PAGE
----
The interest in seeking such injunctions is naturally reinforced by the fact that the decision of a court in a Member State, issuing a cross-border injunction, will be automatically effective in the other Member States (Art. 36 et seq. Brussels I Bis). According to Brussels I Bis, a decision enforceable in the country of origin automatically entails the authorization to proceed to the precautionary measures provided for by the law of the requested Member State[9]See. Art. 40 Brussels I Bis.

As for the provisional court without jurisdiction on the merits, seized on the basis of Article 35 of the Brussels I Bis Regulation, it can in principle only issue such an injunction, according to its national Law, if there is a genuine link between the subject matter of the measure sought and the territorial jurisdiction of the Contracting State, although this requirement is not included in the Brussels I Bis Regulation. The decision must be enforceable in that State where the infringment took place, although it may relate to a defendant domiciled in another State. In this case, it is not a real cross-border injunction but this forum may prove useful especially when the provisional court of the place of the infringement, although not seized of the action on the merits, will be reputed for its particular diligence and its short procedural deadlines.

It should be added that article 24-4 of the Brussels I Bis Regulation does not apply in the context of a provisional proceeding as long as the court seized does not rule on the validity of the right and it seems valid. It is only when the invalidity of the titles is contested during the proceedings on the merits that the judge seized of the action for infringement must stay the ruling when he is not the judge of the title[10]See ECJ July, 13, 2006, C-4/03, Gat v. LuK, which led to the adoption of Art. 24-4 Brussels I Bis..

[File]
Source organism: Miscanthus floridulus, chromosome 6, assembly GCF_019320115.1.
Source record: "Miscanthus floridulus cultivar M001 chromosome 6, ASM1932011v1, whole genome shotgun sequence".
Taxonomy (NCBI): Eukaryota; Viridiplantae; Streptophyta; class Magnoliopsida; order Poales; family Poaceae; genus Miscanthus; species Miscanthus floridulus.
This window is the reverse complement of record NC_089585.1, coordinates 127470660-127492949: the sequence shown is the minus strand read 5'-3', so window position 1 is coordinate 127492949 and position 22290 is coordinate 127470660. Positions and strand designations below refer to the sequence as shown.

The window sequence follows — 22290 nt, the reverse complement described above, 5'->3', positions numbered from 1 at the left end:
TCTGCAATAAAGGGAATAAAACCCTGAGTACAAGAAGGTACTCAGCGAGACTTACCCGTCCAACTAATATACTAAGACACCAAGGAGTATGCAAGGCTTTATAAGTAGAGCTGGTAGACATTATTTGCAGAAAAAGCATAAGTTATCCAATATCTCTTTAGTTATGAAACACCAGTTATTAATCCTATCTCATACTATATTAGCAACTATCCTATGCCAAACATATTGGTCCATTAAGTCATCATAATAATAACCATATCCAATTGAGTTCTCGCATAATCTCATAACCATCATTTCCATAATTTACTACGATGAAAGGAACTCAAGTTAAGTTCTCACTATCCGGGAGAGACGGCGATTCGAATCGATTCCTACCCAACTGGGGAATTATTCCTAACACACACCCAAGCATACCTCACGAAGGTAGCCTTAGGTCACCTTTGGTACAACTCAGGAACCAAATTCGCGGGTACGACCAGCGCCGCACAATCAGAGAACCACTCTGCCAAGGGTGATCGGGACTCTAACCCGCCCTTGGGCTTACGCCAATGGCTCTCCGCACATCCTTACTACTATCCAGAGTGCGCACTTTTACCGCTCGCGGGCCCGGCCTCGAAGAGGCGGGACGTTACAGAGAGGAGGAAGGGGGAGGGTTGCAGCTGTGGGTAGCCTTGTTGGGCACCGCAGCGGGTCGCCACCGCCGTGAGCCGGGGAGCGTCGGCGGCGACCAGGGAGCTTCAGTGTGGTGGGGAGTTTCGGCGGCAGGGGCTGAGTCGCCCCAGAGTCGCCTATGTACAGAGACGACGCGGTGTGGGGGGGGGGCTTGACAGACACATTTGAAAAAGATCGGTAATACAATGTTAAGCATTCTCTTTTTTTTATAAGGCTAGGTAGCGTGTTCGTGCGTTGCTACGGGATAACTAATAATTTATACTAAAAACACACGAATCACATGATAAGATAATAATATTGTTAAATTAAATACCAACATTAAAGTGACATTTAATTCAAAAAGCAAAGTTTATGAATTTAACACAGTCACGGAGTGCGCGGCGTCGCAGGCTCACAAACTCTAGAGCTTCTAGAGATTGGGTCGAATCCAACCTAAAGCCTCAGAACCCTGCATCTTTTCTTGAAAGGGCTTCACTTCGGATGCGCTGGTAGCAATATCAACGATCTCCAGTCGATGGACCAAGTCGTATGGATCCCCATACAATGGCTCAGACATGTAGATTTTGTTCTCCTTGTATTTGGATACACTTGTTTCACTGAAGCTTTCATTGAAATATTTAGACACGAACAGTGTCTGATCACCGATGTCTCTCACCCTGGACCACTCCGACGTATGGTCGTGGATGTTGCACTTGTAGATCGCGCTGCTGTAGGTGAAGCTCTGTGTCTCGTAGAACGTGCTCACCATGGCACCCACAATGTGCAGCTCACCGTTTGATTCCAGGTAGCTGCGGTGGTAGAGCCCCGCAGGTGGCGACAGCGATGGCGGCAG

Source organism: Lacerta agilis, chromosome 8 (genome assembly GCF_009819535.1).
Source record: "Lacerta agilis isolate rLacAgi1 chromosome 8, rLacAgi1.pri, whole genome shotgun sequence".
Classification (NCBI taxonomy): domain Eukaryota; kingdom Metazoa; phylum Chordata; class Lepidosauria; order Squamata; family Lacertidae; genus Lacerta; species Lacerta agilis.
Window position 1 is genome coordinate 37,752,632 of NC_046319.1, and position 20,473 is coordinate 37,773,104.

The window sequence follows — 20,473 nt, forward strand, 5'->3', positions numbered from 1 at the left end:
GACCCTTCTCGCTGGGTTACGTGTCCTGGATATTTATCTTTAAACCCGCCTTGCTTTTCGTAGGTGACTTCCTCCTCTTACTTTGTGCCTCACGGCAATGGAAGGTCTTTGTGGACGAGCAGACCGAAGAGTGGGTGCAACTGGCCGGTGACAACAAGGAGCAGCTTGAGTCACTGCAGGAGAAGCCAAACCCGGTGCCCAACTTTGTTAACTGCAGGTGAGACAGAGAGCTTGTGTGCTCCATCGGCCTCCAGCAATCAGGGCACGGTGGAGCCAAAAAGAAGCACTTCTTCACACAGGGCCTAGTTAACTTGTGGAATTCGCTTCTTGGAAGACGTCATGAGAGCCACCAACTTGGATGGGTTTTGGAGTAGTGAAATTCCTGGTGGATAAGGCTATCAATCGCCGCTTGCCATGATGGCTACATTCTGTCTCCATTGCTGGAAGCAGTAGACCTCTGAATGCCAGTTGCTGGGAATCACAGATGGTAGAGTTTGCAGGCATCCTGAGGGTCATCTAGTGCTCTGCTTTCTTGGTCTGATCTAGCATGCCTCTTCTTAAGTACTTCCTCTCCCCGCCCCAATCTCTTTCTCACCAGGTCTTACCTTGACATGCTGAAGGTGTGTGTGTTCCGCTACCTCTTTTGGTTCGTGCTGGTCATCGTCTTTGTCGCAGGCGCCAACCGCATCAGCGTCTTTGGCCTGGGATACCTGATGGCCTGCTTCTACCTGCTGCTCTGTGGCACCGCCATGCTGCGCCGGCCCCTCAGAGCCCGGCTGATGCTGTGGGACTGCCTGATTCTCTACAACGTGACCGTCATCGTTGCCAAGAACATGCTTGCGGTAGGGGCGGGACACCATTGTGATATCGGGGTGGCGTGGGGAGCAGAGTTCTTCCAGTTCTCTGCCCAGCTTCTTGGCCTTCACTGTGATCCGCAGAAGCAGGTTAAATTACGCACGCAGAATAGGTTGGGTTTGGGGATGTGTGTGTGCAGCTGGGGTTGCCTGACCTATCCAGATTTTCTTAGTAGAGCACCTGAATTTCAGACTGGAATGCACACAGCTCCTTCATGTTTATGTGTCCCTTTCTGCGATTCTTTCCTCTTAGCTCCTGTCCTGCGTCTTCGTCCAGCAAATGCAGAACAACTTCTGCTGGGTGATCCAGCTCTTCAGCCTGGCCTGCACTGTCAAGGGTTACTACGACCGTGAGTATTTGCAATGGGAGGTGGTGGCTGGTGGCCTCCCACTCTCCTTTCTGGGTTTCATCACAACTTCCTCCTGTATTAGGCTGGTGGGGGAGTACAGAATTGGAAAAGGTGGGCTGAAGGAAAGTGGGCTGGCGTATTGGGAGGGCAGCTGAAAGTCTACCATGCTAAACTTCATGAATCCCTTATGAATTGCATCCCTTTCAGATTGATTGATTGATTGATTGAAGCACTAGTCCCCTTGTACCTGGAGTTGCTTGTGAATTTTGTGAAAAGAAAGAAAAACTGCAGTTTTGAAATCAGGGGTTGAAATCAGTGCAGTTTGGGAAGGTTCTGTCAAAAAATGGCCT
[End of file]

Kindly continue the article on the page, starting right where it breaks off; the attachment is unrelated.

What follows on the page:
On the other hand, the effectiveness of a judgment given under a national rule of international jurisdiction – in particular by the French court which would have jurisdiction because of the existence of infringing acts in France – against a defendant domiciled in a non-EU Member State will be more uncertain, especially if the latter were to be executed in this state requiring compliance with his exequatur procedure . Moreover, the practice of anti-suit injunctions, which is common in Common Law countries, is likely to seriously delay the resolution of the dispute. However, such a practice cannot be formulated within the European Union since the Turner judgment[11]See ECJ  April 27, 2004, C-159/02, Turner c. Grovit and ECJ, 10 Feb. 2009, C-185/07, Allianz c. West Tankers, Points 30 et 29., under the principle of mutual trust.  Note that since Brexit, British courts have regained their freedom to accommodate these anti-suit injunctions. Hence the development of anti-suit and anti-anti-suit[12]See M. Dhenne, Anti-suit or anti anti-suit injunctions? That is the question.… which will not be able to appease the numerous judicial battles in this area.

Eventually, in the light of Professor Chiariny’s analysis, one conclusion clearly emerges: contrary to popular belief, cross-border injunctions is not exclusive to the Netherlands and is no less conceivable in other European countries.


To make sure you do not miss out on regular updates from the Kluwer Patent Blog, please subscribe here.

Kluwer IP Law

The 2022 Future Ready Lawyer survey showed that 79% of lawyers think that the importance of legal technology will increase for next year. With Kluwer IP Law you can navigate the increasingly global practice of IP law with specialized, local and cross-border information and tools from every preferred location. Are you, as an IP professional, ready for the future?

Learn how Kluwer IP Law can support you.

Kluwer IP Law


This page as PDF